Themes in The Taming of the Shrew

Instructor: Chelsea Schuyler
In 'The Taming of the Shrew' by William Shakespeare we run into a few different themes. This comedy deals with a complexity of issues like gender, the importance of social hierarchy, and conformity in marriage.

Raucous Fun

The Taming of the Shrew by William Shakespeare will have you laughing from the beginning of the first act all the way through to the last word spoken. We are entertained by battles of words and wit, and filled with wagers and surprises that keep us engaged. We meet two fated couples and a myriad of other characters where discussion of a 'woman's place,' and the purpose of marriage comes up a lot.

Illustration of The Taming of the Shrew
The Taming of the Shrew

Major Themes

This charming, witty comedy has more going on than first meets the eye. What appears to be a play about finding the perfect marriage partner is also a play that takes a serious look at issues like gender and the so-called 'importance' of social class.

Reasons for Marriage

Each of the principal players have different opinions about marriage and the benefits of taking a wife.

  • Petruchio makes no bones about the fact that he has come seeking a wife that comes from money. He is clear about equating money to happiness. He makes his point when he says,

    ''I come to wive it wealthily in Padua
    If wealthily, then happily in Padua.''

  • Hortensio sees the other main female character, Bianca, as a commodity, and he is upset when he thinks that her father Baptista has been keeping her from him. He is not as vulgar about the need for a wealthy wife as Petruchio, but he comes very close. He tells Petruchio that he must go with him,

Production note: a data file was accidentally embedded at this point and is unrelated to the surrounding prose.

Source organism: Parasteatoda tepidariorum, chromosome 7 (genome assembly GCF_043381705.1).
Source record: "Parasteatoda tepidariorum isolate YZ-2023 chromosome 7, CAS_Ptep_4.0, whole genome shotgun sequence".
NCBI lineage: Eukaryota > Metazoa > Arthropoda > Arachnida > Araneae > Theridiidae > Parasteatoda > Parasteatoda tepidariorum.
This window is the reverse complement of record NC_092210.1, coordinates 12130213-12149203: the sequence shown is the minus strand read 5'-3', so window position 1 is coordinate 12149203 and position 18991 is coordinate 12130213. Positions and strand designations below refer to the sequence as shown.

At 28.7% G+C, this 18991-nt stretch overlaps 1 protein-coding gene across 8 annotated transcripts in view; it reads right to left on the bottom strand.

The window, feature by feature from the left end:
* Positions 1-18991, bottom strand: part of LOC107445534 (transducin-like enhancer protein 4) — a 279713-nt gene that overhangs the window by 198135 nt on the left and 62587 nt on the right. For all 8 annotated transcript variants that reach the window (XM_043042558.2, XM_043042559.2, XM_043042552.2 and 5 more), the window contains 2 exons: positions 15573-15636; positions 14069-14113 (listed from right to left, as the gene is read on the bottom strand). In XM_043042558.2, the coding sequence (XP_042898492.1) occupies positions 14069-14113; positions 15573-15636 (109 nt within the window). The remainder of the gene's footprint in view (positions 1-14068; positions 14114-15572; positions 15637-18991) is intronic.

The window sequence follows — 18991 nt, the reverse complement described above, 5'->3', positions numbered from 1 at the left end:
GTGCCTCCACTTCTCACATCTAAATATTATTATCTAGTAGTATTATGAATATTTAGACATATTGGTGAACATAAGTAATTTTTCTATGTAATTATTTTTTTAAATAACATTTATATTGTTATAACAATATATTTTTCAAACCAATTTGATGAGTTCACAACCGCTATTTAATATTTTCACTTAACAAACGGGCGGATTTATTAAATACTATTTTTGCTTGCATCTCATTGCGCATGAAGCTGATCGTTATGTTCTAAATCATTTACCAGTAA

''For in Baptista's keep my treasure is
    He hath the jewel of my life in hold,
    His youngest daughter, beautiful Bianca,
    And her withholds from me and other more.''

  • Bianca wants no part of Hortensio and refuses his proposal. She is searching for love and does not want to be a part of a deal. She instead finds love in Lucentio, who has gone to great lengths to get to know her.

  • Baptista, the father of Katherine and Bianca, plays the merchant, working to get the best 'price' for his daughters. He makes his purpose clear,

    ''Faith, gentlemen, now I play a merchant's part
    And venture madly on a desperate mart.'' (A 'mart' is an investment.)

While Lucentio must convince Baptista that he is wealthy in order to be given permission to marry Bianca, he believes his efforts have been worth it. Hortensio is left to marry a widow because he would rather have someone than no one.

The play is a look at marriage from all points of view: a contract, a profit, a love match, or companionship.

Gender

Gender also plays a dramatic role. In the main action of the play, we watch Petruchio as he attempts to get Katherine to conform to typical wifely duties. He wants her to be the traditional submissive wife, and at first she wants no part of it.

Bianca seems to take to the traditional role, while Kate rebels and for most of the play is insulted and chastised because of her willful behavior. In the end, the men are engaged in a lively discussion about who is ruled by their wife, and therefore has given up his manhood. We also see that Bianca and the widow may not be the best examples of the traditional wife as we were led to believe.

Kate is given in marriage to Petruchio without consideration for her feelings, further emphasizing the lack of importance given to women's preferences. We see the value of women when Petruchio says,

''Thus in plain terms: your father hath consented
That you shall be my wife, your dowry 'greed on,
And will you, nill you, I will marry you.''

In other words, I'm your husband whether you like it or not.

Social Hierarchy

The importance of social hierarchy looms large. While women may not have much say in the outcome of their lives, they are still higher up the social ladder than servants. But in this play, things are not always as they seem.

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